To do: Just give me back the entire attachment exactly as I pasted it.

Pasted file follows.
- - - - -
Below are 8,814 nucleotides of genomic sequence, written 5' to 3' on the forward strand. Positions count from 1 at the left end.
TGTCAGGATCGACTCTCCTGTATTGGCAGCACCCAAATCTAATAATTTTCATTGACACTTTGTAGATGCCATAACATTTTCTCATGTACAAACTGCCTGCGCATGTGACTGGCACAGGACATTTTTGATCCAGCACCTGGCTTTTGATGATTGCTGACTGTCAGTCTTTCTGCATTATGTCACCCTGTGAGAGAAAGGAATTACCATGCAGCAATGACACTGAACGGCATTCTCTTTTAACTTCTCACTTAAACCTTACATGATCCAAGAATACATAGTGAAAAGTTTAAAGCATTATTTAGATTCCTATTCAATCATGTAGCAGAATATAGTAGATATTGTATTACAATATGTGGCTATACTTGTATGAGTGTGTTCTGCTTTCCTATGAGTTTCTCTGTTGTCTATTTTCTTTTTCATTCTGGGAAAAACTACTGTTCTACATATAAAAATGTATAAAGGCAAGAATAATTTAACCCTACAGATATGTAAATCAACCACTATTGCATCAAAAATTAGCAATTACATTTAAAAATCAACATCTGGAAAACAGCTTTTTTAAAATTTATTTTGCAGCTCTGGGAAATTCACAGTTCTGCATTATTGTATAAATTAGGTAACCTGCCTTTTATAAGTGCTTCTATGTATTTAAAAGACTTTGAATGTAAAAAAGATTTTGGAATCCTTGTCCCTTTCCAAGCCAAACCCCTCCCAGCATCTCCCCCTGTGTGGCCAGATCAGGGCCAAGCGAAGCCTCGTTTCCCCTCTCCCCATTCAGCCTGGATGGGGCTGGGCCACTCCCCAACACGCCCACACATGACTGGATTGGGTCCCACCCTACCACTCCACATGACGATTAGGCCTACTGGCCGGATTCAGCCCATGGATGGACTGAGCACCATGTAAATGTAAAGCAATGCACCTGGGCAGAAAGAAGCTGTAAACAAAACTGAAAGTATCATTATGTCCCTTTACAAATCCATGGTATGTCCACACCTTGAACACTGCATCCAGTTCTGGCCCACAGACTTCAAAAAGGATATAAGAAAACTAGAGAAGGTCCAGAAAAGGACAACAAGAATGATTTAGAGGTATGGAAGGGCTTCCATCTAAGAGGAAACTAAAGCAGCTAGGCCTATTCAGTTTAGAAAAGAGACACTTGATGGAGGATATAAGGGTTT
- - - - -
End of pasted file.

Below are 8,814 nucleotides of genomic sequence, written 5' to 3' on the forward strand. Positions count from 1 at the left end.
TGTCAGGATCGACTCTCCTGTATTGGCAGCACCCAAATCTAATAATTTTCATTGACACTTTGTAGATGCCATAACATTTTCTCATGTACAAACTGCCTGCGCATGTGACTGGCACAGGACATTTTTGATCCAGCACCTGGCTTTTGATGATTGCTGACTGTCAGTCTTTCTGCATTATGTCACCCTGTGAGAGAAAGGAATTACCATGCAGCAATGACACTGAACGGCATTCTCTTTTAACTTCTCACTTAAACCTTACATGATCCAAGAATACATAGTGAAAAGTTTAAAGCATTATTTAGATTCCTATTCAATCATGTAGCAGAATATAGTAGATATTGTATTACAATATGTGGCTATACTTGTATGAGTGTGTTCTGCTTTCCTATGAGTTTCTCTGTTGTCTATTTTCTTTTTCATTCTGGGAAAAACTACTGTTCTACATATAAAAATGTATAAAGGCAAGAATAATTTAACCCTACAGATATGTAAATCAACCACTATTGCATCAAAAATTAGCAATTACATTTAAAAATCAACATCTGGAAAACAGCTTTTTTAAAATTTATTTTGCAGCTCTGGGAAATTCACAGTTCTGCATTATTGTATAAATTAGGTAACCTGCCTTTTATAAGTGCTTCTATGTATTTAAAAGACTTTGAATGTAAAAAAGATTTTGGAATCCTTGTCCCTTTCCAAGCCAAACCCCTCCCAGCATCTCCCCCTGTGTGGCCAGATCAGGGCCAAGCGAAGCCTCGTTTCCCCTCTCCCCATTCAGCCTGGATGGGGCTGGGCCACTCCCCAACACGCCCACACATGACTGGATTGGGTCCCACCCTACCACTCCACATGACGATTAGGCCTACTGGCCGGATTCAGCCCATGGATGGACTGAGCACCATGTAAATGTAAAGCAATGCACCTGGGCAGAAAGAAGCTGTAAACAAAACTGAAAGTATCATTATGTCCCTTTACAAATCCATGGTATGTCCACACCTTGAACACTGCATCCAGTTCTGGCCCACAGACTTCAAAAAGGATATAAGAAAACTAGAGAAGGTCCAGAAAAGGACAACAAGAATGATTTAGAGGTATGGAAGGGCTTCCATCTAAGAGGAAACTAAAGCAGCTAGGCCTATTCAGTTTAGAAAAGAGACACTTGATGGAGGATATAAGGGTTT